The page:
Solas Nua's music curator Sarah O'Halloran is a composer from Ireland and she is currently an Artist-in-Residence at GWU. In today's post & a few up-coming blog entries she's going to give us a peak behind the scenes of her GWU residency project Stitching. It's a dramatic piece with a text by Northern Irish playwright Colin Stanley Bell.
Here's Sarah O'Halloran:
Stitching tells the story of Lana and her Nana, who have lived together since Lana was about three. All they have is each other, and they share a life full of imaginative stories. These stories protect them from the harshness of life. Recently Nana hasn’t been doing very well, her memory is starting to fail, so Lana looks after her as best she can. She’s afraid to ask anyone for help because they don’t want to be separated, and besides, who would she ask? After finding Nana waiting at a bus stop in her nightdress, Tom, the local postman decides to get involved. He takes Lana on a journey through time and space, so that she can try to recover her Nana’s memories. Will she succeed?
Stitching is a radical re-interpretation of a play called Lana’s Nana written by Colin Stanley Bell in 2011. Colin is an award winning playwright from Northern Ireland, who was recently on attachment with both National Theatre of Scotland and the Traverse theatre. He's even worked with Solas Nua's old friends Tinderbox. Stitching is more than a version of Lana's Nana with a few songs thrown in. Together we created a new form and envisioned a new method of telling the story. Colin created a new text to accommodate the addition of music and multimedia.
Here’s Colin Stanley Bell on the origins of Lana’s Nana and Stitching:
The piece [Lana's Nana] was commissioned by East Lothian Council for their Youth Theatre and was inspired by the stories and recollections of the local area by the men and women attending Dunbar Day Centre on Scotland's East Coast. We shared tea and buns on Friday mornings and, after a short time, I was fortunate to hear a whole range of personal stories. Their ideas about family secrets and lost histories formed the backbone for the story. The piece was performed for the Dunbar Day centre by the Youth Theatre and although the story contained some controversial elements, the Dunbar residents were delighted. We had knitters throughout the East of Scotland who knitted and crocheted our set. The play was then selected for performance at The Youth Theatre Festival in Scotland.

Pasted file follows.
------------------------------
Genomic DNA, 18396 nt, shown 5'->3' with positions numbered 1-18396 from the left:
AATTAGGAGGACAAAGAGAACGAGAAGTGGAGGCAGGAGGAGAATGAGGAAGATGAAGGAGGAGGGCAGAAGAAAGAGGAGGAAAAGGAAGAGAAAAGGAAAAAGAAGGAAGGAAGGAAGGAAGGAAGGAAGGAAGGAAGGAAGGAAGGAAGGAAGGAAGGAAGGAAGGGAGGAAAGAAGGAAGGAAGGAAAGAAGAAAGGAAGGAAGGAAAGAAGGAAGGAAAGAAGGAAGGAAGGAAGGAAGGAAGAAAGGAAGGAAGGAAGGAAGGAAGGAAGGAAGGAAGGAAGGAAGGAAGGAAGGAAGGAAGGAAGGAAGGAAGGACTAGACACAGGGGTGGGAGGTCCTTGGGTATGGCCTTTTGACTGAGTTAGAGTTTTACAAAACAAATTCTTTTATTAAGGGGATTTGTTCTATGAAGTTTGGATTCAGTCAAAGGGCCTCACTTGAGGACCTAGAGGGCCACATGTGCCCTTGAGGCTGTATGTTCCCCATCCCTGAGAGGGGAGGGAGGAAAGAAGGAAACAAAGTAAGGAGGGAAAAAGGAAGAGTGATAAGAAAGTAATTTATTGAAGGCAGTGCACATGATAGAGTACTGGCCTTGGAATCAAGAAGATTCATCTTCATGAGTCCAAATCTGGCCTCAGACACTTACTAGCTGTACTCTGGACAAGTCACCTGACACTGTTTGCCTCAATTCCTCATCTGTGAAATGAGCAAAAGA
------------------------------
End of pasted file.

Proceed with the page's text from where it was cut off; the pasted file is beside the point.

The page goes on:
I met Colin in 2011 when my sister, dramaturg Deirdre O’Halloran, chose his moving play Pigeons for Siamsa Tíre’s New Voices Platform in our hometown Tralee. I loved the frankness of the play, and its emotional depth, so I was keen to find a way to work with Colin. After that we discussed collaborations online, and during one Skype chat we noticed that both of us were interested in things like magical realism, the sea, memory and secrets. He told me about Lana’s Nana and shared a script with me. I loved it. And we decided that an adaptation of it would be a good project for us. That's where our work began.
Thanks for your interest in Stitching. More soon.
You can see a workshop performance of Stitching at GWU's Dorothy Betts Marvin Theater on April 4th and 5th at 7.30.